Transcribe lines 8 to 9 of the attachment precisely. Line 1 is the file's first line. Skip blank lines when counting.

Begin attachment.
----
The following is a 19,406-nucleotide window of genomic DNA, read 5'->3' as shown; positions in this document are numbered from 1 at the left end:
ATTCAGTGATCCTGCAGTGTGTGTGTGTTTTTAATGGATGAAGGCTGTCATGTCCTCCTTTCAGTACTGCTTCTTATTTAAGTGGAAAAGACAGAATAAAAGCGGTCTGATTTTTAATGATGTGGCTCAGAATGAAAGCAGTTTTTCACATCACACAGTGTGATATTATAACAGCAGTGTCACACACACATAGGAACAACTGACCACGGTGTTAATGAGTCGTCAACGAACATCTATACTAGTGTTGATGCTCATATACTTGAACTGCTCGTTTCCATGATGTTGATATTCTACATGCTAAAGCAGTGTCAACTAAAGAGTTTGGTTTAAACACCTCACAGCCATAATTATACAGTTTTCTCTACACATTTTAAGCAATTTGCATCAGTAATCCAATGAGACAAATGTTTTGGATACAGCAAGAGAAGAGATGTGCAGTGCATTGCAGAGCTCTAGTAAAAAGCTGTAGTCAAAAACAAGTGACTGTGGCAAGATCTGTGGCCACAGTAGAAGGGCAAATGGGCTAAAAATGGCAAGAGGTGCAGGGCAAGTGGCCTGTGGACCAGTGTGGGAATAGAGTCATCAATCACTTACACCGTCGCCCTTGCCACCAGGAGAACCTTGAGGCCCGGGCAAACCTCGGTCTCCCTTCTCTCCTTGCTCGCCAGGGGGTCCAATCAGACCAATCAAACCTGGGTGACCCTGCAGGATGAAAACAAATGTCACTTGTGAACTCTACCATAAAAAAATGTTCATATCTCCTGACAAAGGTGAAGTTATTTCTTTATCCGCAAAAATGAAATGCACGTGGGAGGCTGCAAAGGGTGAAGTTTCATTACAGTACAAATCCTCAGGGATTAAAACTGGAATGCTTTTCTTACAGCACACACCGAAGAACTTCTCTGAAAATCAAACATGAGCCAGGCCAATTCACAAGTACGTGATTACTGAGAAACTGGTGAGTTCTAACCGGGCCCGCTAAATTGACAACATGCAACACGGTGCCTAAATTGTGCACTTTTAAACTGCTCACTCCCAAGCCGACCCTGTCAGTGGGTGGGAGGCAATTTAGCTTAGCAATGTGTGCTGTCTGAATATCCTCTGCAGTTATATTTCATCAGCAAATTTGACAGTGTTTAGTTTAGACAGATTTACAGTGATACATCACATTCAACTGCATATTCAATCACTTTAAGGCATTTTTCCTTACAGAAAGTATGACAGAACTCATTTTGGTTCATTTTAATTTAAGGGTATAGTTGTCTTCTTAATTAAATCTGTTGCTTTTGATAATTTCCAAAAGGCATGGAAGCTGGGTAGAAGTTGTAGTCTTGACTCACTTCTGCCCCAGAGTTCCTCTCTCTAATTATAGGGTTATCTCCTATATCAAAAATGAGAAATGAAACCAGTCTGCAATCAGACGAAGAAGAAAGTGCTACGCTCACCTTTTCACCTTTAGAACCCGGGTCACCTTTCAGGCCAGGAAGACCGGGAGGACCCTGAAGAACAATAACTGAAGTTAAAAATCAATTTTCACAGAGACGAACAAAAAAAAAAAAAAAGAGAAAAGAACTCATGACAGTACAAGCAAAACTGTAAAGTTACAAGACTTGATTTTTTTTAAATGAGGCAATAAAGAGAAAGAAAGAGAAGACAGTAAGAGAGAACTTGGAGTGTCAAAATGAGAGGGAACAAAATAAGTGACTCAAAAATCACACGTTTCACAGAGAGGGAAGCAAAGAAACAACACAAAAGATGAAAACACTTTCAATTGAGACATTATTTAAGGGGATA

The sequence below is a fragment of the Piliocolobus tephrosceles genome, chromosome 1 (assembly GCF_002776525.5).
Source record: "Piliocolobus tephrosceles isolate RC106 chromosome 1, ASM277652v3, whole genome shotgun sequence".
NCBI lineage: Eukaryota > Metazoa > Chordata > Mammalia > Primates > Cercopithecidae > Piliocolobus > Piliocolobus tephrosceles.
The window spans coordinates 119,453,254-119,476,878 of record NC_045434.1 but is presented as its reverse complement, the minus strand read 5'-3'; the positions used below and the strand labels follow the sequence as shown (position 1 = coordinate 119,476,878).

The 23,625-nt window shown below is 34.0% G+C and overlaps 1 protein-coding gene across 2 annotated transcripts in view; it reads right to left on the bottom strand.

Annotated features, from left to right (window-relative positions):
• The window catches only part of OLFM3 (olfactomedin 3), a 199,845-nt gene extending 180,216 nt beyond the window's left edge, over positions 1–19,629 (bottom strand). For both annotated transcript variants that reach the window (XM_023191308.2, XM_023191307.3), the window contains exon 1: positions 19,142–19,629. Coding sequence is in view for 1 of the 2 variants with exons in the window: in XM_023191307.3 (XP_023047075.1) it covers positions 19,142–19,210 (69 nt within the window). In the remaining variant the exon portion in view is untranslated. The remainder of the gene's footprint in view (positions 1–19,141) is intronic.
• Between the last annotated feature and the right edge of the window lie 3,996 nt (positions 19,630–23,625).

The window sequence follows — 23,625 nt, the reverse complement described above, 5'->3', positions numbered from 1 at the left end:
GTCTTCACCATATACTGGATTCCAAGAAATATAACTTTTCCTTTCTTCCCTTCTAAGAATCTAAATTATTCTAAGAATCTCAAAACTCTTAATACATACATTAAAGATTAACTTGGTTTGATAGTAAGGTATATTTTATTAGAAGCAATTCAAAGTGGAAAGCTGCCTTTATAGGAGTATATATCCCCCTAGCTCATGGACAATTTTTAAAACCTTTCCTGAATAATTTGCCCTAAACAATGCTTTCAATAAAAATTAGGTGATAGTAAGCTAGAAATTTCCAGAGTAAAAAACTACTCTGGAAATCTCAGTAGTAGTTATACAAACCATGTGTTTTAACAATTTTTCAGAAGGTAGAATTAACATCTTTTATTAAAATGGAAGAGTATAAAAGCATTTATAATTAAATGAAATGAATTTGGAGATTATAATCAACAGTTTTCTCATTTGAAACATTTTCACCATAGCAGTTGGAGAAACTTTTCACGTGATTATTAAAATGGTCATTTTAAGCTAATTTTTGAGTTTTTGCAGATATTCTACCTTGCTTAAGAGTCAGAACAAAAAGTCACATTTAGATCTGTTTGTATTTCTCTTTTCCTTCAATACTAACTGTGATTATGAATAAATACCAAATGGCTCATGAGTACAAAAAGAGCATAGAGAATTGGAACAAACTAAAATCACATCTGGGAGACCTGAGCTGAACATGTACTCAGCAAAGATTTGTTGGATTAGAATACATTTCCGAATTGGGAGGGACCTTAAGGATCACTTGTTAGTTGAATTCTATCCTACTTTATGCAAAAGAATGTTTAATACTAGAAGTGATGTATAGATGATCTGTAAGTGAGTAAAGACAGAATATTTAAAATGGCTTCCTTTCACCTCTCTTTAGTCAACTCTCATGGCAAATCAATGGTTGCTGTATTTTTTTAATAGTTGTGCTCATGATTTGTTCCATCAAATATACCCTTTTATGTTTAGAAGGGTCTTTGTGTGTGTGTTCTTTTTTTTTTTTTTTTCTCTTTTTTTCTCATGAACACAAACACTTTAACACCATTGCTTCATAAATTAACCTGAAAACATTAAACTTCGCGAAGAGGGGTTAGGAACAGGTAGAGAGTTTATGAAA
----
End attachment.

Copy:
Annotated features, from left to right (window-relative positions):
• The window catches only part of OLFM3 (olfactomedin 3), a 199,845-nt gene extending 180,216 nt beyond the window's left edge, over positions 1–19,629 (bottom strand). For both annotated transcript variants that reach the window (XM_023191308.2, XM_023191307.3), the window contains exon 1: positions 19,142–19,629. Coding sequence is in view for 1 of the 2 variants with exons in the window: in XM_023191307.3 (XP_023047075.1) it covers positions 19,142–19,210 (69 nt within the window). In the remaining variant the exon portion in view is untranslated. The remainder of the gene's footprint in view (positions 1–19,141) is intronic.